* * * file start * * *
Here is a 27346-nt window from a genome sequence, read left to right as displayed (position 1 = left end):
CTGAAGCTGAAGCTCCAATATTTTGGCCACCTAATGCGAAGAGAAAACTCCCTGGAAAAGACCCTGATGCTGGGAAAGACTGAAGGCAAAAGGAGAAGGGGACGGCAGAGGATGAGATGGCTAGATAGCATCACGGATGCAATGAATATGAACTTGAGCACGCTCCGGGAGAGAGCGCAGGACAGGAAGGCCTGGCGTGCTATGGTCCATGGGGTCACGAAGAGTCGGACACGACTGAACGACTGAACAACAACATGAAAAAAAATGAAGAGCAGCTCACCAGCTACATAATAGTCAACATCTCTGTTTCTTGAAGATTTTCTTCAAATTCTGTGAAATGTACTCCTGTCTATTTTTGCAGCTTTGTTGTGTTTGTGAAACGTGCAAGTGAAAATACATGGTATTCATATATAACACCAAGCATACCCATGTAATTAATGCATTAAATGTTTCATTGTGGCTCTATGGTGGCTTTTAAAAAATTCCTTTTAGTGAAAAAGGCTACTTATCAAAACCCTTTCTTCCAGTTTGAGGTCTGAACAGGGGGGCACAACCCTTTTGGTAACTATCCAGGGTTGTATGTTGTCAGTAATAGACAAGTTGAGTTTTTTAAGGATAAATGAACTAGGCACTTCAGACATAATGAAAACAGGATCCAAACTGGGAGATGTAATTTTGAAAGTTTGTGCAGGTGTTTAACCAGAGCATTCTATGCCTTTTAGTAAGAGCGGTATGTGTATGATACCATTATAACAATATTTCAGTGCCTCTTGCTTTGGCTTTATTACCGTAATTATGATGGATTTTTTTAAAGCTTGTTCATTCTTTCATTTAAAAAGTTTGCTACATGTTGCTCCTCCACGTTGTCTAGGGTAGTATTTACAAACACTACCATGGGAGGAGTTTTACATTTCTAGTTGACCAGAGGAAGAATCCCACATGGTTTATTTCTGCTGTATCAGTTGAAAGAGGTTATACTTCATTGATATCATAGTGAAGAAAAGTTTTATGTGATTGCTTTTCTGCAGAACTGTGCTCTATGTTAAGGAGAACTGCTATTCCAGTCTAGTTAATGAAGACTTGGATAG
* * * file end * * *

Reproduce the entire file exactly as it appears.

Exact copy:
Here is a 27346-nt window from a genome sequence, read left to right as displayed (position 1 = left end):
CTGAAGCTGAAGCTCCAATATTTTGGCCACCTAATGCGAAGAGAAAACTCCCTGGAAAAGACCCTGATGCTGGGAAAGACTGAAGGCAAAAGGAGAAGGGGACGGCAGAGGATGAGATGGCTAGATAGCATCACGGATGCAATGAATATGAACTTGAGCACGCTCCGGGAGAGAGCGCAGGACAGGAAGGCCTGGCGTGCTATGGTCCATGGGGTCACGAAGAGTCGGACACGACTGAACGACTGAACAACAACATGAAAAAAAATGAAGAGCAGCTCACCAGCTACATAATAGTCAACATCTCTGTTTCTTGAAGATTTTCTTCAAATTCTGTGAAATGTACTCCTGTCTATTTTTGCAGCTTTGTTGTGTTTGTGAAACGTGCAAGTGAAAATACATGGTATTCATATATAACACCAAGCATACCCATGTAATTAATGCATTAAATGTTTCATTGTGGCTCTATGGTGGCTTTTAAAAAATTCCTTTTAGTGAAAAAGGCTACTTATCAAAACCCTTTCTTCCAGTTTGAGGTCTGAACAGGGGGGCACAACCCTTTTGGTAACTATCCAGGGTTGTATGTTGTCAGTAATAGACAAGTTGAGTTTTTTAAGGATAAATGAACTAGGCACTTCAGACATAATGAAAACAGGATCCAAACTGGGAGATGTAATTTTGAAAGTTTGTGCAGGTGTTTAACCAGAGCATTCTATGCCTTTTAGTAAGAGCGGTATGTGTATGATACCATTATAACAATATTTCAGTGCCTCTTGCTTTGGCTTTATTACCGTAATTATGATGGATTTTTTTAAAGCTTGTTCATTCTTTCATTTAAAAAGTTTGCTACATGTTGCTCCTCCACGTTGTCTAGGGTAGTATTTACAAACACTACCATGGGAGGAGTTTTACATTTCTAGTTGACCAGAGGAAGAATCCCACATGGTTTATTTCTGCTGTATCAGTTGAAAGAGGTTATACTTCATTGATATCATAGTGAAGAAAAGTTTTATGTGATTGCTTTTCTGCAGAACTGTGCTCTATGTTAAGGAGAACTGCTATTCCAGTCTAGTTAATGAAGACTTGGATAG